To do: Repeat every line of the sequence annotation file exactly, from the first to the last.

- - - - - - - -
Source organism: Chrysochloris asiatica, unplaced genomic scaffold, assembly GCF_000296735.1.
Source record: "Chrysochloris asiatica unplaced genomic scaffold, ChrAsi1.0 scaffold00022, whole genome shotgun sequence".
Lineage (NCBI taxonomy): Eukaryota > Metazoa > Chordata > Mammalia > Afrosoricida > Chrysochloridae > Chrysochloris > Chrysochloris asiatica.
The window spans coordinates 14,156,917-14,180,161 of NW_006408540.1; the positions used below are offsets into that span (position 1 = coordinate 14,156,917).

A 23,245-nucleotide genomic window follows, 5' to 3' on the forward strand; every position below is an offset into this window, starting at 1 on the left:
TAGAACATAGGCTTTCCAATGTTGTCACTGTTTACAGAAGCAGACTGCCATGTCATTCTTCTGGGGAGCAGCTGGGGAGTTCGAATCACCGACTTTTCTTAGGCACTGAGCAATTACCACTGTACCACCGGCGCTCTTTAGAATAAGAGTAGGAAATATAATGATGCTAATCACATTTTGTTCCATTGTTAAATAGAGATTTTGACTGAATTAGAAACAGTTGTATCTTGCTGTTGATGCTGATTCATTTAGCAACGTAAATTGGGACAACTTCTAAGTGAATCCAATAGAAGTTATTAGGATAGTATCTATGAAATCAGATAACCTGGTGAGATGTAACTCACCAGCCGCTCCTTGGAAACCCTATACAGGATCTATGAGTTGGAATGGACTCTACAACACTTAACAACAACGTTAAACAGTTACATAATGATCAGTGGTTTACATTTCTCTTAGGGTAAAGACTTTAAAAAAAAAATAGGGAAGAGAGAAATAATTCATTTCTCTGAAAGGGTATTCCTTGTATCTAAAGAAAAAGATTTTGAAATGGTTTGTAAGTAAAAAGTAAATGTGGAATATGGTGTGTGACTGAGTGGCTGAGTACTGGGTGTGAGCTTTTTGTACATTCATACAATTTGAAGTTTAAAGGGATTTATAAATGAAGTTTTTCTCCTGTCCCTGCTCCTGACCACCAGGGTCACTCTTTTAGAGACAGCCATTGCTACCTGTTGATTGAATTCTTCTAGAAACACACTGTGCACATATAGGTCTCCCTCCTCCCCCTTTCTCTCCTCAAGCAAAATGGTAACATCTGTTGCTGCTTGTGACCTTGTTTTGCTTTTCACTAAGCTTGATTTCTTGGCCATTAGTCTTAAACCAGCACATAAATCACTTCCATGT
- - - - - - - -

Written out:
Source organism: Chrysochloris asiatica, unplaced genomic scaffold, assembly GCF_000296735.1.
Source record: "Chrysochloris asiatica unplaced genomic scaffold, ChrAsi1.0 scaffold00022, whole genome shotgun sequence".
Lineage (NCBI taxonomy): Eukaryota > Metazoa > Chordata > Mammalia > Afrosoricida > Chrysochloridae > Chrysochloris > Chrysochloris asiatica.
The window spans coordinates 14,156,917-14,180,161 of NW_006408540.1; the positions used below are offsets into that span (position 1 = coordinate 14,156,917).

A 23,245-nucleotide genomic window follows, 5' to 3' on the forward strand; every position below is an offset into this window, starting at 1 on the left:
TAGAACATAGGCTTTCCAATGTTGTCACTGTTTACAGAAGCAGACTGCCATGTCATTCTTCTGGGGAGCAGCTGGGGAGTTCGAATCACCGACTTTTCTTAGGCACTGAGCAATTACCACTGTACCACCGGCGCTCTTTAGAATAAGAGTAGGAAATATAATGATGCTAATCACATTTTGTTCCATTGTTAAATAGAGATTTTGACTGAATTAGAAACAGTTGTATCTTGCTGTTGATGCTGATTCATTTAGCAACGTAAATTGGGACAACTTCTAAGTGAATCCAATAGAAGTTATTAGGATAGTATCTATGAAATCAGATAACCTGGTGAGATGTAACTCACCAGCCGCTCCTTGGAAACCCTATACAGGATCTATGAGTTGGAATGGACTCTACAACACTTAACAACAACGTTAAACAGTTACATAATGATCAGTGGTTTACATTTCTCTTAGGGTAAAGACTTTAAAAAAAAAATAGGGAAGAGAGAAATAATTCATTTCTCTGAAAGGGTATTCCTTGTATCTAAAGAAAAAGATTTTGAAATGGTTTGTAAGTAAAAAGTAAATGTGGAATATGGTGTGTGACTGAGTGGCTGAGTACTGGGTGTGAGCTTTTTGTACATTCATACAATTTGAAGTTTAAAGGGATTTATAAATGAAGTTTTTCTCCTGTCCCTGCTCCTGACCACCAGGGTCACTCTTTTAGAGACAGCCATTGCTACCTGTTGATTGAATTCTTCTAGAAACACACTGTGCACATATAGGTCTCCCTCCTCCCCCTTTCTCTCCTCAAGCAAAATGGTAACATCTGTTGCTGCTTGTGACCTTGTTTTGCTTTTCACTAAGCTTGATTTCTTGGCCATTAGTCTTAAACCAGCACATAAATCACTTCCATGT